U.N. Security Council fails to pass U.S. resolution calling for immediate Gaza cease-fire

A U.S.-led resolution calling for an immediate and sustained cease-fire between Israel and Hamas in Gaza failed to pass in the United Nations Security Council on Friday as Russia and China, who are permanent members, voted against the measure.

Vassily Nebenzia, Russia’s ambassador to the U.N., said the resolution was exceedingly politicized and contained an effective green light for Israel to mount a military operation in Rafah.

The vote came as the U.S. is increasingly pressuring its ally over the situation in Gaza, with Secretary of State Antony Blinken in Israel on Friday for fraught talks likely to center on humanitarian aid and Israel’s insistence on a ground assault on the overcrowded city of Rafah.

The U.S. resolution states that a cease-fire is imperative for the protection of civilians and to expand the distribution of aid to the more than 2 million Palestinians facing the threat of famine.

While a previous draft would have supported international efforts for a cease-fire as part of a hostage deal, the resolution had no direct link to the release of those taken captive during Hamas’ surprise Oct. 7 attacks on Israel. But “toward that end” it would unequivocally support diplomatic efforts “to secure such a cease-fire in connection with the release of all remaining hostages.”

Ahead of the vote by the 15 Security Council members, Nate Evans, the spokesperson for the U.S. Mission to the U.N., said in a statement that the U.S. had been “working in earnest with Council members over the last several weeks on a resolution that will unequivocally support ongoing diplomatic efforts aimed at securing an immediate ceasefire in Gaza as part of a hostage deal.”

Israel says 130 hostages remain in Gaza, although 34 have died in captivity.

Image: Smoke rises above buildings during Israeli bombardment as people fleeing the Al-Shifa hospital (AFP - Getty Images)

Image: Smoke rises above buildings during Israeli bombardment as people fleeing the Al-Shifa hospital (AFP – Getty Images)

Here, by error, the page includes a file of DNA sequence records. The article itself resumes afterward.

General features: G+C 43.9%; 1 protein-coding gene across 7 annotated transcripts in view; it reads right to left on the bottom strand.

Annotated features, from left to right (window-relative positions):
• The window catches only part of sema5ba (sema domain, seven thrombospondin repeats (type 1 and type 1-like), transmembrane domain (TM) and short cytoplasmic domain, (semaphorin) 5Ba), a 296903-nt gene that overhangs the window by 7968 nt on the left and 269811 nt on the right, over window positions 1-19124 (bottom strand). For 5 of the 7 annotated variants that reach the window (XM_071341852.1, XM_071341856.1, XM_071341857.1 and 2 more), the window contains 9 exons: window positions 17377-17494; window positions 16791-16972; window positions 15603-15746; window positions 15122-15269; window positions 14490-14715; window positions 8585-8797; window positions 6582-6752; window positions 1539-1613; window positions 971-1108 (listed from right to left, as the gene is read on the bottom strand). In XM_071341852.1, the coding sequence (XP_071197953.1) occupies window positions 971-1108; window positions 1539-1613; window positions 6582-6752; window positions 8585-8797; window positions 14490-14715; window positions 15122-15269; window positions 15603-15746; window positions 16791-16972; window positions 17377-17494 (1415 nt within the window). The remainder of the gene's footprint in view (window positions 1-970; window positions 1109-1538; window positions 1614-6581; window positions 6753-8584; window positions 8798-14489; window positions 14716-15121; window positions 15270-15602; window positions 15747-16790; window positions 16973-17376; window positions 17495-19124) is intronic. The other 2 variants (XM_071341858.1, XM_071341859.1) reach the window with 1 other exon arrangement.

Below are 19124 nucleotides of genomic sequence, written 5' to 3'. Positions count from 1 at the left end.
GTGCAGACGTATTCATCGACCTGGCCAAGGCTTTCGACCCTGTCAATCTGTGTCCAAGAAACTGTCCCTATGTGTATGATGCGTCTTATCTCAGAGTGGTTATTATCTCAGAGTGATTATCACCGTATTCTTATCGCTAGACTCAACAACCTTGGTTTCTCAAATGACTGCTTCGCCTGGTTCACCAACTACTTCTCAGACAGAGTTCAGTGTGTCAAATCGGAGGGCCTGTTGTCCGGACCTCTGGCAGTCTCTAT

The resolution marked a toughening of the U.S. stance toward Israel in the war nearing its sixth month. Washington, which traditionally protects Israel at the U.N., has vetoed three draft resolutions, two of which would have demanded an immediate cease-fire. Last month it justified that veto by saying it could jeopardize talks about a truce.

This was the fourth attempt to pass any kind of cease-fire resolution at the council. U.S. Ambassador Linda Thomas-Greenfield has vetoed three previous resolutions, in OctoberDecember, and again last month.

February’s resolution tabled by Algeria received 13 votes of approval and one abstention from the United Kingdom. Russia and China were among those who criticized the U.S. for voting against the resolution for a third time.

Friday’s vote came after a report from the U.N.-backed Integrated Food Security Phase Classification initiative warned that “famine is imminent” in northern Gaza and escalation of the war could push half of Gaza’s total population to the brink of starvation.

israeli hamas conflict (Alexi Rosenfeld / Getty Images file)

Israel is facing mounting international pressure, even from some of its closest allies, to open land border crossings into Gaza and allow more aid into the enclave.

And earlier this week, Prime Minister Benjamin Netanyahu engaged in a public diplomatic spat with President Joe Biden over his plans to launch a military offensive on Gaza’s southernmost city of Rafah, where more than 1 million Palestinians are seeking shelter, many of them displaced by Israel’s military campaign in the north of the enclave.

The resolution also backed talks being brokered by the U.S., Egypt and Qatar over a cease-fire and emphasized support for using the period of a truce to intensify efforts in pursuit of “lasting peace.” David Barnea, the director of Israel’s Mossad spy agency, was leading the Israeli delegations at the talks, Netanyahu’s office said in a statement Thursday.

The vote came after Blinken held talks with Netanyahu and his war Cabinet in Israel. Ahead of their meeting Blinken said he would share alternatives to Israel’s planned ground assault into Rafah.

Blinken also met with the leaders of Egypt and Saudi Arabia to discuss cease-fire efforts and ideas for Gaza’s post-conflict future.

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